Jesse’s Farwell Blog Post

I remember walking into North Light for the first time for my interview, all of the colors and the activities that were taking place in a relatively small space. I remember how it felt like home so quickly. As a 24 year old being offered a job as a Director of anything, I was mesmerized by the opportunity to serve in a leadership role at such a young age. Without much consideration of other options, I accepted the job.

It did not take long for me to realize that I had become part of a very special place. Though I had grown up just 30 minutes away (depending on traffic), I had never heard of North Light before applying for the Development Director job. Even today, North Light still remains relatively insulated to the communities it serves, and not enough people know about this amazing place. As a millennial, I know all too well about how community is fading away. A toxic lack of trust in neighbors and systems has eroded the social fabric that made humans such a powerful species. North Light uniquely builds community with a continuum of support that is focused primarily, though not exclusively, on those most in need.

The continuum of childcare, workforce development, and emergency services creates a space for people of all ages and backgrounds to find support. North Light undoubtedly deserves more support to continue to serve the Manayunk and Roxborough communities, as well as Philadelphia at large. The most important thing that North Light brings to the table is 84 years of honest and good work, which makes it the most trusted place in thousands of people’s lives. Yet I learned firsthand how difficult raising money for the good work of the organization is. I was convinced when I walked through the doors nearly two years ago that I would be able to double North Light’s revenues and turn it from an organization that fought to survive to one that could thrive. Unfortunately, I was unsuccessful in this.

There are so many people and systems to blame, but it would all be a waste of time. What is more important to focus on is that, despite decades of struggle, North Light continues to be there for its communities and all people in need who come through its doors. Griity and resilient are not often traits that are associated with an organization, but there are few other words that better describe North Light.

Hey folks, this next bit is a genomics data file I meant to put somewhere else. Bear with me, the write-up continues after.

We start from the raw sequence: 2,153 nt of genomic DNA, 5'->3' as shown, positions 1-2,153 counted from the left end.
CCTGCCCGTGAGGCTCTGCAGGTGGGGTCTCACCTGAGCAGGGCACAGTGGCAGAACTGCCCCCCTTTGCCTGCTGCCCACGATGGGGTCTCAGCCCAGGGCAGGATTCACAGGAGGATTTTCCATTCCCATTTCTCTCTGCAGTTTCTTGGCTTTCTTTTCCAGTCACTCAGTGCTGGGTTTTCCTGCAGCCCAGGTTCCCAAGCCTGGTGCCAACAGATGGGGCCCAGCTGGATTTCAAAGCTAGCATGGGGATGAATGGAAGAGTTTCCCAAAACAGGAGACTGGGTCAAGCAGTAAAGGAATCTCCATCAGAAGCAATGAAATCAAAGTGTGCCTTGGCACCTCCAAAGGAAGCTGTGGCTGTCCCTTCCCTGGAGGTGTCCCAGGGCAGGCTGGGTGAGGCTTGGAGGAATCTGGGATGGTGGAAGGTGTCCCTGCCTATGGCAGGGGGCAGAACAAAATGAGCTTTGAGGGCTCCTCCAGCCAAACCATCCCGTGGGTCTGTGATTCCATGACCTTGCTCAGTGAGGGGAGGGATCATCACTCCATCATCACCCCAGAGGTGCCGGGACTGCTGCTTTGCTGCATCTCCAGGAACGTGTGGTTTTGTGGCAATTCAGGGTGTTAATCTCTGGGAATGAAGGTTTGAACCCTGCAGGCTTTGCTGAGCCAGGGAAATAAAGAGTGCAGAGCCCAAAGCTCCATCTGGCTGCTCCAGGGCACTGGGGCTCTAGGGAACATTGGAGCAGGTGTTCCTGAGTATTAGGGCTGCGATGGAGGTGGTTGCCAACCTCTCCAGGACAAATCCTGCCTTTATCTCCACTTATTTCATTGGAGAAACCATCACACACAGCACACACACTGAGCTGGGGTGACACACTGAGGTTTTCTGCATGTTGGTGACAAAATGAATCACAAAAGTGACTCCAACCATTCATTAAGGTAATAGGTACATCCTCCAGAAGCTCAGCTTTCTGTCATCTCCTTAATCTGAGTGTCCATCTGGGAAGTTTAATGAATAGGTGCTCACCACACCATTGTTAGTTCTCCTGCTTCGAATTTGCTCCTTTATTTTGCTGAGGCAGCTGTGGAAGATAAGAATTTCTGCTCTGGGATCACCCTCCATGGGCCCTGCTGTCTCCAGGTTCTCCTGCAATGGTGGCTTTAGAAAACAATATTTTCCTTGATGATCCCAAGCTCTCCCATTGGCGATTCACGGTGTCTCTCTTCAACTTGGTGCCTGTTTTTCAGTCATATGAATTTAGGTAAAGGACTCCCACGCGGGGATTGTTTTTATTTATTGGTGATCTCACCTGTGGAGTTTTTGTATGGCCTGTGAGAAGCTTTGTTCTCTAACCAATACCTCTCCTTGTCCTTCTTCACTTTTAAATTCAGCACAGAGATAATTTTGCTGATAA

North Light has a reliable support base that helps the organization get by each year – and I am so grateful for everyone who is a part of this network – but the reality of the matter is that there is a huge need for more. I hope that as I move to DC and work in the advocacy and policy space more, I am able to ultimately fulfill my initial goal of doubling the organization’s revenues by creating new funding streams that lift up North Light and other organizations like it, providing support to some of our society’s most vulnerable populations. Increased support in the short-term would reduce long-term costs that continuously drive our nation’s debt higher, ultimately saving money for our society. It will take a long time for our economy to reorganize itself so priority is given to prevention. In the meantime, we will need to rely on support from our more privileged neighbors to support those who have less. This is not such a bad thing, as it brings out the true essence of community: neighbors helping neighbors.

I want to thank all of the incredible people that I have met and am so sad that I will not be able to say my goodbyes because of the coronavirus. I have learned so much from our constituents, volunteers, staff, donors, board, and other community members. I will never forget the lessons I learned and will take them through the rest of my life, hopefully to spread community around the world. As for North Light, I hope that it is given the opportunity to thrive and build community where it always has.

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